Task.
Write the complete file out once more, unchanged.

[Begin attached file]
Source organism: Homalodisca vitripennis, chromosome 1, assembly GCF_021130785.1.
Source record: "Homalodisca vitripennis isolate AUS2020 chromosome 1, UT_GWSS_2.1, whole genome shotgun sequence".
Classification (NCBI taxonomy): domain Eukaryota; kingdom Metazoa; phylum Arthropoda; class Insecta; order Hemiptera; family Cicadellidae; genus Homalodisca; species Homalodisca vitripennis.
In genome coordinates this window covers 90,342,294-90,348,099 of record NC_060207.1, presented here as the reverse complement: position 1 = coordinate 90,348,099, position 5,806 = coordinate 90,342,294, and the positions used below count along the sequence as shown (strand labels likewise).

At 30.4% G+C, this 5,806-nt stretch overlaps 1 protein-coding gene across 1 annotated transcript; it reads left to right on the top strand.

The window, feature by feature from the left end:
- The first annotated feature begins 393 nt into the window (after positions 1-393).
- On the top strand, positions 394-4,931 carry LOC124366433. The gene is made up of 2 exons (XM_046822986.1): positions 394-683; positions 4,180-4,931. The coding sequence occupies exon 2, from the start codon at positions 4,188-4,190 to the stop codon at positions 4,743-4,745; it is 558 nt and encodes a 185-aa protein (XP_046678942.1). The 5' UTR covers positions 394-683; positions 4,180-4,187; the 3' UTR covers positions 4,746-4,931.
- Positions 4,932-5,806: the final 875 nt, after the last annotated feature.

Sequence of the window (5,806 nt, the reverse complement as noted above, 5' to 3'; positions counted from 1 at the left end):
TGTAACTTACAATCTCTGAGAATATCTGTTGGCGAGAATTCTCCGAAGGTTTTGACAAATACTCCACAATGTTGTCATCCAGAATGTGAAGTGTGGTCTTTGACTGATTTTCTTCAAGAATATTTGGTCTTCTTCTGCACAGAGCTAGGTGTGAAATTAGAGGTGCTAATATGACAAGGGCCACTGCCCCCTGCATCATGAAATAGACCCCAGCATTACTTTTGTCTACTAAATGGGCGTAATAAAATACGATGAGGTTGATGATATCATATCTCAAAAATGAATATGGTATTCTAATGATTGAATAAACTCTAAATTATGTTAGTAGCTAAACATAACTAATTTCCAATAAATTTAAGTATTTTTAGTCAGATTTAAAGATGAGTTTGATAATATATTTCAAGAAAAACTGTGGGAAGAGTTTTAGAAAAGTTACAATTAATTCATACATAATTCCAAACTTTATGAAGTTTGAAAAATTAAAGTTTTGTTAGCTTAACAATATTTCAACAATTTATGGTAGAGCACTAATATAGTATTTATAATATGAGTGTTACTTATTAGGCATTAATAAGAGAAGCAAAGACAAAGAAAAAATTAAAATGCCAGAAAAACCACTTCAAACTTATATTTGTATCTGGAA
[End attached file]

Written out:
Source organism: Homalodisca vitripennis, chromosome 1, assembly GCF_021130785.1.
Source record: "Homalodisca vitripennis isolate AUS2020 chromosome 1, UT_GWSS_2.1, whole genome shotgun sequence".
Classification (NCBI taxonomy): domain Eukaryota; kingdom Metazoa; phylum Arthropoda; class Insecta; order Hemiptera; family Cicadellidae; genus Homalodisca; species Homalodisca vitripennis.
In genome coordinates this window covers 90,342,294-90,348,099 of record NC_060207.1, presented here as the reverse complement: position 1 = coordinate 90,348,099, position 5,806 = coordinate 90,342,294, and the positions used below count along the sequence as shown (strand labels likewise).

At 30.4% G+C, this 5,806-nt stretch overlaps 1 protein-coding gene across 1 annotated transcript; it reads left to right on the top strand.

The window, feature by feature from the left end:
- The first annotated feature begins 393 nt into the window (after positions 1-393).
- On the top strand, positions 394-4,931 carry LOC124366433. The gene is made up of 2 exons (XM_046822986.1): positions 394-683; positions 4,180-4,931. The coding sequence occupies exon 2, from the start codon at positions 4,188-4,190 to the stop codon at positions 4,743-4,745; it is 558 nt and encodes a 185-aa protein (XP_046678942.1). The 5' UTR covers positions 394-683; positions 4,180-4,187; the 3' UTR covers positions 4,746-4,931.
- Positions 4,932-5,806: the final 875 nt, after the last annotated feature.

Sequence of the window (5,806 nt, the reverse complement as noted above, 5' to 3'; positions counted from 1 at the left end):
TGTAACTTACAATCTCTGAGAATATCTGTTGGCGAGAATTCTCCGAAGGTTTTGACAAATACTCCACAATGTTGTCATCCAGAATGTGAAGTGTGGTCTTTGACTGATTTTCTTCAAGAATATTTGGTCTTCTTCTGCACAGAGCTAGGTGTGAAATTAGAGGTGCTAATATGACAAGGGCCACTGCCCCCTGCATCATGAAATAGACCCCAGCATTACTTTTGTCTACTAAATGGGCGTAATAAAATACGATGAGGTTGATGATATCATATCTCAAAAATGAATATGGTATTCTAATGATTGAATAAACTCTAAATTATGTTAGTAGCTAAACATAACTAATTTCCAATAAATTTAAGTATTTTTAGTCAGATTTAAAGATGAGTTTGATAATATATTTCAAGAAAAACTGTGGGAAGAGTTTTAGAAAAGTTACAATTAATTCATACATAATTCCAAACTTTATGAAGTTTGAAAAATTAAAGTTTTGTTAGCTTAACAATATTTCAACAATTTATGGTAGAGCACTAATATAGTATTTATAATATGAGTGTTACTTATTAGGCATTAATAAGAGAAGCAAAGACAAAGAAAAAATTAAAATGCCAGAAAAACCACTTCAAACTTATATTTGTATCTGGAA